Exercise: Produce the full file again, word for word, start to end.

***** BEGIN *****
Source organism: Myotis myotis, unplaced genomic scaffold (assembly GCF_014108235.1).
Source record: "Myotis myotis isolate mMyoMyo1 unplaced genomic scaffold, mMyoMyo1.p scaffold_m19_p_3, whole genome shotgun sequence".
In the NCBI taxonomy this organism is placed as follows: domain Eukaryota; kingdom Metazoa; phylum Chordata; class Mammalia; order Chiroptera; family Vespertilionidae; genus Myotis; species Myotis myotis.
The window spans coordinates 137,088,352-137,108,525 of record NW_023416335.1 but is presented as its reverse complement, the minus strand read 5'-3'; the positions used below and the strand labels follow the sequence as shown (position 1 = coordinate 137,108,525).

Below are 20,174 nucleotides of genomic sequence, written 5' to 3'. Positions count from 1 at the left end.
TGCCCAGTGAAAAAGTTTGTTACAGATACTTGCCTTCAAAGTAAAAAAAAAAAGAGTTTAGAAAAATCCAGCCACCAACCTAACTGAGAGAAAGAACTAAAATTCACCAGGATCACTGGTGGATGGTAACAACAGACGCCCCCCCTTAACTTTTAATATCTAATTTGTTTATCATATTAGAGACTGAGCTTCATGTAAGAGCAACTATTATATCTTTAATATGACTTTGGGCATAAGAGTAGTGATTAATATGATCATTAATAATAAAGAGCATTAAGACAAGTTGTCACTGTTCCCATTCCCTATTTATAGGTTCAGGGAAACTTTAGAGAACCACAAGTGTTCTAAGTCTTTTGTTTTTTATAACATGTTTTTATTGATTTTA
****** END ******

Source organism: Myotis myotis, unplaced genomic scaffold (assembly GCF_014108235.1).
Source record: "Myotis myotis isolate mMyoMyo1 unplaced genomic scaffold, mMyoMyo1.p scaffold_m19_p_3, whole genome shotgun sequence".
In the NCBI taxonomy this organism is placed as follows: domain Eukaryota; kingdom Metazoa; phylum Chordata; class Mammalia; order Chiroptera; family Vespertilionidae; genus Myotis; species Myotis myotis.
The window spans coordinates 137,088,352-137,108,525 of record NW_023416335.1 but is presented as its reverse complement, the minus strand read 5'-3'; the positions used below and the strand labels follow the sequence as shown (position 1 = coordinate 137,108,525).

Below are 20,174 nucleotides of genomic sequence, written 5' to 3'. Positions count from 1 at the left end.
TGCCCAGTGAAAAAGTTTGTTACAGATACTTGCCTTCAAAGTAAAAAAAAAAAGAGTTTAGAAAAATCCAGCCACCAACCTAACTGAGAGAAAGAACTAAAATTCACCAGGATCACTGGTGGATGGTAACAACAGACGCCCCCCCTTAACTTTTAATATCTAATTTGTTTATCATATTAGAGACTGAGCTTCATGTAAGAGCAACTATTATATCTTTAATATGACTTTGGGCATAAGAGTAGTGATTAATATGATCATTAATAATAAAGAGCATTAAGACAAGTTGTCACTGTTCCCATTCCCTATTTATAGGTTCAGGGAAACTTTAGAGAACCACAAGTGTTCTAAGTCTTTTGTTTTTTATAACATGTTTTTATTGATTTTA